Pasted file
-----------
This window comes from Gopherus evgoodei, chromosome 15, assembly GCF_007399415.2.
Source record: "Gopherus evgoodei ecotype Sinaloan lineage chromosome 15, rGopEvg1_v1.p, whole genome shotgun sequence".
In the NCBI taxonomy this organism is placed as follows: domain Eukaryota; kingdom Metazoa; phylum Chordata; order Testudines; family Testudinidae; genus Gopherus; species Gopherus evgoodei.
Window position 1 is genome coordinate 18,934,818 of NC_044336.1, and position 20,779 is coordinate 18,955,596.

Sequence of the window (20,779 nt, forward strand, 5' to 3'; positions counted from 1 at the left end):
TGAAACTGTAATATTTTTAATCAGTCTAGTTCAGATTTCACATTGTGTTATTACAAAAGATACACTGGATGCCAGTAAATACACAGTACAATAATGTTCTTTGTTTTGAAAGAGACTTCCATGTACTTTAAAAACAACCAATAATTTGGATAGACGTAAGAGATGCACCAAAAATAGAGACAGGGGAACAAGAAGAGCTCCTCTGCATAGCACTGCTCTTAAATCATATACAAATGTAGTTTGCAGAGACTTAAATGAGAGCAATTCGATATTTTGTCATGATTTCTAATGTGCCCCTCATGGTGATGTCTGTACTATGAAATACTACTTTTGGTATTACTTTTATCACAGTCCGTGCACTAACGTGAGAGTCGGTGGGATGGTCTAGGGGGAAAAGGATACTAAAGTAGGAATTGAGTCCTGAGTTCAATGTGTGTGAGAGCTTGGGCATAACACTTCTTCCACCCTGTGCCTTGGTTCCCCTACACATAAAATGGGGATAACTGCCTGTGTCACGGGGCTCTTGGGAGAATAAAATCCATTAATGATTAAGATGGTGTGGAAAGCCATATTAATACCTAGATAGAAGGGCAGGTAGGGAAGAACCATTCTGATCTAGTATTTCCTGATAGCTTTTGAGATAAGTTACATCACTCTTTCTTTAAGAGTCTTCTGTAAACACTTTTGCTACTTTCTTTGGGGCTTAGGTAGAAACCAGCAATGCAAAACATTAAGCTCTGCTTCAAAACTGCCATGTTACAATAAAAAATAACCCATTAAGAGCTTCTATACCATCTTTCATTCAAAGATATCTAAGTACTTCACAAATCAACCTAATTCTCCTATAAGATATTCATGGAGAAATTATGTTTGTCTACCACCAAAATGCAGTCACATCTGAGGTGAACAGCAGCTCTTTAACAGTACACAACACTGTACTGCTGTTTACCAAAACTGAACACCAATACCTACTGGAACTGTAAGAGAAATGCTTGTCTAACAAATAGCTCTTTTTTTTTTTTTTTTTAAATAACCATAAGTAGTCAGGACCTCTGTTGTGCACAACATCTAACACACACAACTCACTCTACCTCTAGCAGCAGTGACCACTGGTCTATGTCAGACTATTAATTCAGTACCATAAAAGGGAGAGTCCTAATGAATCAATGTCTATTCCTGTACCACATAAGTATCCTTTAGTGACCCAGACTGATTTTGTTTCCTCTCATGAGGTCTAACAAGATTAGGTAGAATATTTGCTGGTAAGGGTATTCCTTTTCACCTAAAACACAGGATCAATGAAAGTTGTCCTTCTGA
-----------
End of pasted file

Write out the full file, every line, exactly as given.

This window comes from Gopherus evgoodei, chromosome 15, assembly GCF_007399415.2.
Source record: "Gopherus evgoodei ecotype Sinaloan lineage chromosome 15, rGopEvg1_v1.p, whole genome shotgun sequence".
In the NCBI taxonomy this organism is placed as follows: domain Eukaryota; kingdom Metazoa; phylum Chordata; order Testudines; family Testudinidae; genus Gopherus; species Gopherus evgoodei.
Window position 1 is genome coordinate 18,934,818 of NC_044336.1, and position 20,779 is coordinate 18,955,596.

Sequence of the window (20,779 nt, forward strand, 5' to 3'; positions counted from 1 at the left end):
TGAAACTGTAATATTTTTAATCAGTCTAGTTCAGATTTCACATTGTGTTATTACAAAAGATACACTGGATGCCAGTAAATACACAGTACAATAATGTTCTTTGTTTTGAAAGAGACTTCCATGTACTTTAAAAACAACCAATAATTTGGATAGACGTAAGAGATGCACCAAAAATAGAGACAGGGGAACAAGAAGAGCTCCTCTGCATAGCACTGCTCTTAAATCATATACAAATGTAGTTTGCAGAGACTTAAATGAGAGCAATTCGATATTTTGTCATGATTTCTAATGTGCCCCTCATGGTGATGTCTGTACTATGAAATACTACTTTTGGTATTACTTTTATCACAGTCCGTGCACTAACGTGAGAGTCGGTGGGATGGTCTAGGGGGAAAAGGATACTAAAGTAGGAATTGAGTCCTGAGTTCAATGTGTGTGAGAGCTTGGGCATAACACTTCTTCCACCCTGTGCCTTGGTTCCCCTACACATAAAATGGGGATAACTGCCTGTGTCACGGGGCTCTTGGGAGAATAAAATCCATTAATGATTAAGATGGTGTGGAAAGCCATATTAATACCTAGATAGAAGGGCAGGTAGGGAAGAACCATTCTGATCTAGTATTTCCTGATAGCTTTTGAGATAAGTTACATCACTCTTTCTTTAAGAGTCTTCTGTAAACACTTTTGCTACTTTCTTTGGGGCTTAGGTAGAAACCAGCAATGCAAAACATTAAGCTCTGCTTCAAAACTGCCATGTTACAATAAAAAATAACCCATTAAGAGCTTCTATACCATCTTTCATTCAAAGATATCTAAGTACTTCACAAATCAACCTAATTCTCCTATAAGATATTCATGGAGAAATTATGTTTGTCTACCACCAAAATGCAGTCACATCTGAGGTGAACAGCAGCTCTTTAACAGTACACAACACTGTACTGCTGTTTACCAAAACTGAACACCAATACCTACTGGAACTGTAAGAGAAATGCTTGTCTAACAAATAGCTCTTTTTTTTTTTTTTTTTAAATAACCATAAGTAGTCAGGACCTCTGTTGTGCACAACATCTAACACACACAACTCACTCTACCTCTAGCAGCAGTGACCACTGGTCTATGTCAGACTATTAATTCAGTACCATAAAAGGGAGAGTCCTAATGAATCAATGTCTATTCCTGTACCACATAAGTATCCTTTAGTGACCCAGACTGATTTTGTTTCCTCTCATGAGGTCTAACAAGATTAGGTAGAATATTTGCTGGTAAGGGTATTCCTTTTCACCTAAAACACAGGATCAATGAAAGTTGTCCTTCTGA